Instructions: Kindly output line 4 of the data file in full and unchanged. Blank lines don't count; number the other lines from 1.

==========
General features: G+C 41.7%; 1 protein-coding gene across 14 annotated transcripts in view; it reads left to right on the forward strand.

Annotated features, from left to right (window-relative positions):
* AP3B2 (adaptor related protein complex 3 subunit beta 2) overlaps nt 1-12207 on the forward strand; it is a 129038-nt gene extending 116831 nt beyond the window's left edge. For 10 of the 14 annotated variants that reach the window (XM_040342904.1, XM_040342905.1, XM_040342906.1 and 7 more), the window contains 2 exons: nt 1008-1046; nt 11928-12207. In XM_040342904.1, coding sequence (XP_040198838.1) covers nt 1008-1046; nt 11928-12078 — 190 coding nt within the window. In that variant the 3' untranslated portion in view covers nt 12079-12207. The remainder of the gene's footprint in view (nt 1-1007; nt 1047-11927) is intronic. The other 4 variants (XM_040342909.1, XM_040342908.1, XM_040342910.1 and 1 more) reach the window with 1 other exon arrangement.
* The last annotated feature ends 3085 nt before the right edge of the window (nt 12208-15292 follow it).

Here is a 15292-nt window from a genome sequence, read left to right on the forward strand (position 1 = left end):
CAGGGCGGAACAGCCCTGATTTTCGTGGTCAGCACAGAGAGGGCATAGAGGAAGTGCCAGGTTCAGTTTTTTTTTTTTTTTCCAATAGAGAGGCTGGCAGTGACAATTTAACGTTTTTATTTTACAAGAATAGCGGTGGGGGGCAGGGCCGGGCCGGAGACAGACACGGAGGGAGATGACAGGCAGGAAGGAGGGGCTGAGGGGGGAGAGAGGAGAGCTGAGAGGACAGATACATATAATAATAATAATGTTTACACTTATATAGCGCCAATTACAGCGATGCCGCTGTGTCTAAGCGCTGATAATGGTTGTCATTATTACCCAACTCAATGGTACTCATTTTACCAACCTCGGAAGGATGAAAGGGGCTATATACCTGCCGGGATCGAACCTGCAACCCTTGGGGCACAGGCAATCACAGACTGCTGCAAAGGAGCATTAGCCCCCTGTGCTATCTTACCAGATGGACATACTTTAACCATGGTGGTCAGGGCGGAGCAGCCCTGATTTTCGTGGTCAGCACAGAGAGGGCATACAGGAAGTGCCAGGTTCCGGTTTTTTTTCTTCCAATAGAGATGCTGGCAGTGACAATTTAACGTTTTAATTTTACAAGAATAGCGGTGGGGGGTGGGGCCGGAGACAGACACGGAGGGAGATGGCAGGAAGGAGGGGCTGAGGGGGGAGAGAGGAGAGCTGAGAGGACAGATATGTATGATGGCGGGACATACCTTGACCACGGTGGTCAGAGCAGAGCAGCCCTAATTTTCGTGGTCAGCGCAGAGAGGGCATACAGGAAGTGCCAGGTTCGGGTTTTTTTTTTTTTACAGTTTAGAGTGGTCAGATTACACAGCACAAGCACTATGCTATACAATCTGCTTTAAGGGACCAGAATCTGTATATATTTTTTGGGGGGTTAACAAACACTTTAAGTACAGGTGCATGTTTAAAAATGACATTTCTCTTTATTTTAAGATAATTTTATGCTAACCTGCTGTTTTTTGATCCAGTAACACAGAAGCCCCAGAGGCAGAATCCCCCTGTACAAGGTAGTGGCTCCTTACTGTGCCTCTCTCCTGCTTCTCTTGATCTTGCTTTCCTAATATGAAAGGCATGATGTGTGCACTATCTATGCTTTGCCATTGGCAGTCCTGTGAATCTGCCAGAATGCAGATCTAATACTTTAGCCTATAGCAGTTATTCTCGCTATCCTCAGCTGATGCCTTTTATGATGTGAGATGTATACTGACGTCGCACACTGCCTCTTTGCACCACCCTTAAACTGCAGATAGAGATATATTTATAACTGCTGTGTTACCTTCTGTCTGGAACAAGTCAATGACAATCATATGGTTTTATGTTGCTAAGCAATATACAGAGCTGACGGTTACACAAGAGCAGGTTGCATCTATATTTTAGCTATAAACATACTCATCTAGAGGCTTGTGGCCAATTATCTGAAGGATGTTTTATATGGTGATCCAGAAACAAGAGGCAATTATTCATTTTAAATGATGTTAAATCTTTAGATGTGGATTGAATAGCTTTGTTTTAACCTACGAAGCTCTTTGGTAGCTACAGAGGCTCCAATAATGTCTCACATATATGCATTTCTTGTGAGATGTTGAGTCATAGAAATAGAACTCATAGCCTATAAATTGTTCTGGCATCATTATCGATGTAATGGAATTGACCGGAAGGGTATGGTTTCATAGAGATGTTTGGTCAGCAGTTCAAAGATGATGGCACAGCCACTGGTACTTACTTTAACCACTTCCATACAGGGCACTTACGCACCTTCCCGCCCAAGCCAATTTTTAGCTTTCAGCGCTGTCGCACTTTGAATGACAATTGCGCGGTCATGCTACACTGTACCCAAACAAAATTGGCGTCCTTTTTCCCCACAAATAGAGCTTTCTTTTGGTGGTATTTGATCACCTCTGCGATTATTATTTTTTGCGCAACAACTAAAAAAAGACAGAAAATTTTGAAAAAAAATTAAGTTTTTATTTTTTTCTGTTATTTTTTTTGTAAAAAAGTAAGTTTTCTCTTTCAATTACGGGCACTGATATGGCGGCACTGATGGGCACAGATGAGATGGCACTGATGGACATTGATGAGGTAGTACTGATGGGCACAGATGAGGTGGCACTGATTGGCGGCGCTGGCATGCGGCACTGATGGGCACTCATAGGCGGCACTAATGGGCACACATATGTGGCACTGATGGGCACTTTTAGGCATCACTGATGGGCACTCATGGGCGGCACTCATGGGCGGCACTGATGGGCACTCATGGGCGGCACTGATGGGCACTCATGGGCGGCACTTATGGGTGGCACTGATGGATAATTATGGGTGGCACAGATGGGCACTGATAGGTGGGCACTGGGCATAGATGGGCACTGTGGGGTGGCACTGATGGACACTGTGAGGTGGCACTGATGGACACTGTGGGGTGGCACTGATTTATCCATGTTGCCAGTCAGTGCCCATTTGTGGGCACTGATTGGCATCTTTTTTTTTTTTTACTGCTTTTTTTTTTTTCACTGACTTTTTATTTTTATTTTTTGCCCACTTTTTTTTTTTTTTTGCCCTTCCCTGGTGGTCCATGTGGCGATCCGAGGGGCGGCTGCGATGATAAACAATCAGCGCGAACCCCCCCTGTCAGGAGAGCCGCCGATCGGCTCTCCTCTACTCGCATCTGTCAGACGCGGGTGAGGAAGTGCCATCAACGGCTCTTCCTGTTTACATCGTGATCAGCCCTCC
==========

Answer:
* The last annotated feature ends 3085 nt before the right edge of the window (nt 12208-15292 follow it).